But hey, biggest grouse – no major female characters, dude. Like, none. Just a reference to a long lost ex-girlfriend, but nothing beyond that. I hope that’s taken care of in the next book, because we need more ladies please! Don’t ask me why. We don’t need any sentimental stuff, but a Xena Warrior Princess or Lara Croft type person won’t hurt. ;-)

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Just another day at the office! #not

I’m going to rant now because it’s been an awful while since I did. And because I can.

So I get a call from some guy claiming to be from the insurance company I took a policy from and saying it was about my policy. He starts speaking in this really heavily accented Hindi and at a speed that would put a bullet train to shame. Before he could get to any specifics I told him, “sorry, can you please speak in English? I’m not comfortable with Hindi.”. The guy then says, “And I yam not comfoRtaybel in English” and hangs up. And I’m left holding the phone, wondering what the heck just happened.

Seriously, what does it take to have an English-speaking person to man the f***ing customer service lines? Or at least ASK me what language I’d prefer? Just because your service rep is sitting in some hole in Gurgaon or Noida (or Bangalore? Chennai? I don’t know! I don’t care!) doesn’t mean the rest of the country should suddenly be well-versed in spoken Hindi, that too with a heavy accent. You can’t call up a customer, say it’s about something they’ve bought from you and then hang up on said customer because he/she couldn’t understand what you were saying.

I know there are folks who will now pull the “Hindi is our national language, how come you don’t know it, blah blah blah” card. Wait, ok? Firstly, this whole national language thing is highly debatable. Let’s leave it there. Secondly, I know Hindi. I’ve taken all those Dakshina Bharat Hindi Prachar Sabha exams, all the way from Madhyama to Praveen and it actually qualifies me to teach Hindi in some places. It’s not a question of not knowing the language. My problem is I’m not comfortable discussing important things (like my life insurance policy!) in a language that I don’t really converse in on a daily basis. The most Hindi I speak is to my temporary house-help and the most technical words in that conversation are jhadoo, pocha and bartan.

See what my problem is? And you know what’s worse? I get this exact same type of call every bloody week. It’s the same thing all over again – I tell them I need an English speaking person and there’s this long pause while the person takes offence and then hangs up. Dude, what the eff?

I still don’t know what it is about my policy that they want to discuss so badly. Maybe I should call THEM up and ask in Telugu. Every damn week.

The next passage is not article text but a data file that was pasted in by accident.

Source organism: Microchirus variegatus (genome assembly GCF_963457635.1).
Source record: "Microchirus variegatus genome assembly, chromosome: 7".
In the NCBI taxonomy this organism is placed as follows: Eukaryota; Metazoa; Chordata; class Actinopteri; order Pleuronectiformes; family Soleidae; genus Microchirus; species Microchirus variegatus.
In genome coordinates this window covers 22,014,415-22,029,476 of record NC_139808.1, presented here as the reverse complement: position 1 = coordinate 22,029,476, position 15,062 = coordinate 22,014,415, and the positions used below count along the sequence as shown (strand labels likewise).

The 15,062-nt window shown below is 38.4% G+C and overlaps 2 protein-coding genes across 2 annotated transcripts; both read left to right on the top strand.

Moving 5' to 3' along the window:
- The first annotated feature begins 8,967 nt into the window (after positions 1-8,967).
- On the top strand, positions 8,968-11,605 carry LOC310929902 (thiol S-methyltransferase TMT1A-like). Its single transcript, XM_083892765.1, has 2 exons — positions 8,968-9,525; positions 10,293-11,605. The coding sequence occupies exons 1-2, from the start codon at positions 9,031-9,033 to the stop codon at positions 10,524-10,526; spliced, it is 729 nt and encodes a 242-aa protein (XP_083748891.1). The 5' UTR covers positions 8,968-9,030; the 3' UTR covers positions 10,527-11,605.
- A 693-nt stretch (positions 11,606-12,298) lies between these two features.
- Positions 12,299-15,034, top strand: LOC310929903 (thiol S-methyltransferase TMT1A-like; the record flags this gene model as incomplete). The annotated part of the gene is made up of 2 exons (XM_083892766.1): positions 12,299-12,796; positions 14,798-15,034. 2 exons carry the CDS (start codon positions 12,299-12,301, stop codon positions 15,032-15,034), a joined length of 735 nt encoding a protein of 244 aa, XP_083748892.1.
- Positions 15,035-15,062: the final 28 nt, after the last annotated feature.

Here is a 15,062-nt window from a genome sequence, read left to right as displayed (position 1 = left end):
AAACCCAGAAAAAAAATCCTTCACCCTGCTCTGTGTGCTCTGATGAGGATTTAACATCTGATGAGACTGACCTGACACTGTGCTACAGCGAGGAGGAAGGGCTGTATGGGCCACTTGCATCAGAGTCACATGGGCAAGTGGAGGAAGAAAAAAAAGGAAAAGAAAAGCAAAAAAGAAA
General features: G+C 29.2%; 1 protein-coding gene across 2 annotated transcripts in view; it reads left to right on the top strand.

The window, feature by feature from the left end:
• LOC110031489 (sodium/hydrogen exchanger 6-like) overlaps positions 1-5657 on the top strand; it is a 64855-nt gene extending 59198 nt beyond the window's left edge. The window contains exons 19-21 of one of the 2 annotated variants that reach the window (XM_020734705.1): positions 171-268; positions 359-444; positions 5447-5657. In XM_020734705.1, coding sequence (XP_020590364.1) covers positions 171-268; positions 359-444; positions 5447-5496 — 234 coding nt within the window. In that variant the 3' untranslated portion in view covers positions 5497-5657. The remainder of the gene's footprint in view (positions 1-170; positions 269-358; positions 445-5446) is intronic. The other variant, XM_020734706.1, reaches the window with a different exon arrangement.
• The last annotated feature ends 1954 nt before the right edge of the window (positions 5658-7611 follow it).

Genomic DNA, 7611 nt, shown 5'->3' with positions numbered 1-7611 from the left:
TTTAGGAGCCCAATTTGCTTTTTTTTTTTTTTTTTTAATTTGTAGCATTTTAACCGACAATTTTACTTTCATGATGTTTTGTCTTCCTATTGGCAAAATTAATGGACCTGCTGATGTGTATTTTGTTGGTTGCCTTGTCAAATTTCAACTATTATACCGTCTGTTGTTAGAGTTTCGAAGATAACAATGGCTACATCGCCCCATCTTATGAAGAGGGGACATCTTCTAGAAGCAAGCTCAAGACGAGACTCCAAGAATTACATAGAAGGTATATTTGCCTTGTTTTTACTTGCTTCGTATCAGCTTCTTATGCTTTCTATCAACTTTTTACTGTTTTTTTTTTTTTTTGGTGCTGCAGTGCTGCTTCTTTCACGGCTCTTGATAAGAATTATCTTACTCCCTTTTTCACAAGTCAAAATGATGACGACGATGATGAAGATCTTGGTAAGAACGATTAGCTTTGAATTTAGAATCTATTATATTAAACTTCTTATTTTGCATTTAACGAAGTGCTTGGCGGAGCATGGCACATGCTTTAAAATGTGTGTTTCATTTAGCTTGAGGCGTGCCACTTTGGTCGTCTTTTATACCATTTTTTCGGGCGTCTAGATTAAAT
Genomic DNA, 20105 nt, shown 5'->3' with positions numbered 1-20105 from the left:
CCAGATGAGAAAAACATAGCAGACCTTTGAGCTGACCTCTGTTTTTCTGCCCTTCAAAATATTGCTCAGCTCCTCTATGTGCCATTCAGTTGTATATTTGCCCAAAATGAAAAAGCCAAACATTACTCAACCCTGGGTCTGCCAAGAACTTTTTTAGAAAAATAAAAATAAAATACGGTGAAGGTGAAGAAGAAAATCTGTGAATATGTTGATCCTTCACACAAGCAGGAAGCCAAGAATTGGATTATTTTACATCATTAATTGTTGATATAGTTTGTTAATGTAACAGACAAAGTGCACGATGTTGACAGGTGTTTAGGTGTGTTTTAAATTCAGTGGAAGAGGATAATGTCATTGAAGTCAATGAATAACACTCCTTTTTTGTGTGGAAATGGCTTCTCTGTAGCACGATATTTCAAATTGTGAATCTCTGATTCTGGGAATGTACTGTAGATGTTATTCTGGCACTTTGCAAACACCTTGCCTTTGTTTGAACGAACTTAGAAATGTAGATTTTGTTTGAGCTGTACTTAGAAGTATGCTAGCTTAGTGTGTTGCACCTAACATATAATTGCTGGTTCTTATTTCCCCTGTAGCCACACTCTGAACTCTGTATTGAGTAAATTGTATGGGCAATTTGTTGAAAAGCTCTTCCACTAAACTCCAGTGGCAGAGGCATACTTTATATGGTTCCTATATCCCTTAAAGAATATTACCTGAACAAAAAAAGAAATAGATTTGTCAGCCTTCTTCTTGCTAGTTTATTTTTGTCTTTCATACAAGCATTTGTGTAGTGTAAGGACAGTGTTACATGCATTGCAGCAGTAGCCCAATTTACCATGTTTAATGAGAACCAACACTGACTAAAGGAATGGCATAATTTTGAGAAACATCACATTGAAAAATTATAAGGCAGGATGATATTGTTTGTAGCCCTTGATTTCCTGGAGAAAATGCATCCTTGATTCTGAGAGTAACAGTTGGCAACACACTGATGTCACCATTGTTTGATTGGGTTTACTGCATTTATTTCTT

But it’s my insurance policy. Dammit.

A post without a photo is a bit sad, so here’s a pic of something I would love love love right about now – mocha coffee!
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Review: The Book of Lost Things

The Book of Lost Things
The Book of Lost Things by John Connolly

My rating: 3 of 5 stars

“The Book of Lost Things” is a new-age fairy tale of fairy tales. You know, the ones we enjoyed as children – Snow White, Red Riding Hood, Hansel and Gretel – and others have all had a little makeover and make an appearance in this book, in sinister forms, with villains becoming heroes and vice versa. There’s adventure, monsters being killed, people being saved – the works! And I found this a good change, between all the reality-based fiction I’ve been reading of late.

It could very well be a children’s book, actually. But something adults can enjoy if one loved fairy tales, what they symbolized and especially if you didn’t quite believe in the happily-ever-after once you grew up and life had thrown enough lemons to fill the Pacific with lemonade.

Oh, at the risk of being a spoiler, THIS fairy tale’s happily-ever-after is pretty much that – happily.ever.after. Small mercies, eh? I personally don’t like my book ending in a tragedy – what with all those hours we invest in reading the darn thing!

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Review: The Ocean at the End of the Lane

The Ocean at the End of the Lane
The Ocean at the End of the Lane by Neil Gaiman

My rating: 5 of 5 stars

A fairy tale. That’s probably an apt genre for this book. It leaves you feeling warm and fuzzy, a little sadness and ache but with a feeling of hope and of beautiful friendships. It’s hard not to fall in love with the characters and experience their emotions as you read on.

It’s a beautifully written book! It’s at once happy and sad – if that’s even possible! Like a friend said, it will take a while for this one’s hangover to end.